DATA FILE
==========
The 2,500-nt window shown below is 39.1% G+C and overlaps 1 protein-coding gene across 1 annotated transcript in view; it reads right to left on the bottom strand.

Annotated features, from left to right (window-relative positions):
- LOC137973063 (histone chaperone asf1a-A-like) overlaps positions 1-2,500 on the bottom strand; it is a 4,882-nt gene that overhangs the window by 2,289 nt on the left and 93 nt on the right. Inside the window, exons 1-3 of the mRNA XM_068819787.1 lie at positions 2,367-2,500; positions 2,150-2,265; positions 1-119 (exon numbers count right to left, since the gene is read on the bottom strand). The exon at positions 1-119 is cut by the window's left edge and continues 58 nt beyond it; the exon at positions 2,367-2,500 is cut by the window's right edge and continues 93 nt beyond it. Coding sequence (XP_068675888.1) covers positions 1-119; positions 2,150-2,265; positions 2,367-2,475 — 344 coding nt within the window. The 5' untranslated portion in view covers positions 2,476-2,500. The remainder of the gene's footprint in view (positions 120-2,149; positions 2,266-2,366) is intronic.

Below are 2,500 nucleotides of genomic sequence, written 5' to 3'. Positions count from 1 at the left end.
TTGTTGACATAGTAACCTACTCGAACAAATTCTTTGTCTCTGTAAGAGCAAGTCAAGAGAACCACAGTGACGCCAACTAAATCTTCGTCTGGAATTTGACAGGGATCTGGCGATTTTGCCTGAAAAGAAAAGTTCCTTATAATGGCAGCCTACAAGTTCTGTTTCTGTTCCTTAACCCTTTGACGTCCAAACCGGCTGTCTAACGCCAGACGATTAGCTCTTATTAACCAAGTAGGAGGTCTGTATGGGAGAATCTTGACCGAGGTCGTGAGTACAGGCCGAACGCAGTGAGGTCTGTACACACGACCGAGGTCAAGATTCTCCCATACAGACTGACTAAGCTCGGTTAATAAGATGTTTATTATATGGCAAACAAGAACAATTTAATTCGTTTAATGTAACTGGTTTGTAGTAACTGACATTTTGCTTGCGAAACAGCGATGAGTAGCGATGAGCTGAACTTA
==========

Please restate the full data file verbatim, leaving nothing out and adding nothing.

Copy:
The 2,500-nt window shown below is 39.1% G+C and overlaps 1 protein-coding gene across 1 annotated transcript in view; it reads right to left on the bottom strand.

Annotated features, from left to right (window-relative positions):
- LOC137973063 (histone chaperone asf1a-A-like) overlaps positions 1-2,500 on the bottom strand; it is a 4,882-nt gene that overhangs the window by 2,289 nt on the left and 93 nt on the right. Inside the window, exons 1-3 of the mRNA XM_068819787.1 lie at positions 2,367-2,500; positions 2,150-2,265; positions 1-119 (exon numbers count right to left, since the gene is read on the bottom strand). The exon at positions 1-119 is cut by the window's left edge and continues 58 nt beyond it; the exon at positions 2,367-2,500 is cut by the window's right edge and continues 93 nt beyond it. Coding sequence (XP_068675888.1) covers positions 1-119; positions 2,150-2,265; positions 2,367-2,475 — 344 coding nt within the window. The 5' untranslated portion in view covers positions 2,476-2,500. The remainder of the gene's footprint in view (positions 120-2,149; positions 2,266-2,366) is intronic.

Below are 2,500 nucleotides of genomic sequence, written 5' to 3'. Positions count from 1 at the left end.
TTGTTGACATAGTAACCTACTCGAACAAATTCTTTGTCTCTGTAAGAGCAAGTCAAGAGAACCACAGTGACGCCAACTAAATCTTCGTCTGGAATTTGACAGGGATCTGGCGATTTTGCCTGAAAAGAAAAGTTCCTTATAATGGCAGCCTACAAGTTCTGTTTCTGTTCCTTAACCCTTTGACGTCCAAACCGGCTGTCTAACGCCAGACGATTAGCTCTTATTAACCAAGTAGGAGGTCTGTATGGGAGAATCTTGACCGAGGTCGTGAGTACAGGCCGAACGCAGTGAGGTCTGTACACACGACCGAGGTCAAGATTCTCCCATACAGACTGACTAAGCTCGGTTAATAAGATGTTTATTATATGGCAAACAAGAACAATTTAATTCGTTTAATGTAACTGGTTTGTAGTAACTGACATTTTGCTTGCGAAACAGCGATGAGTAGCGATGAGCTGAACTTA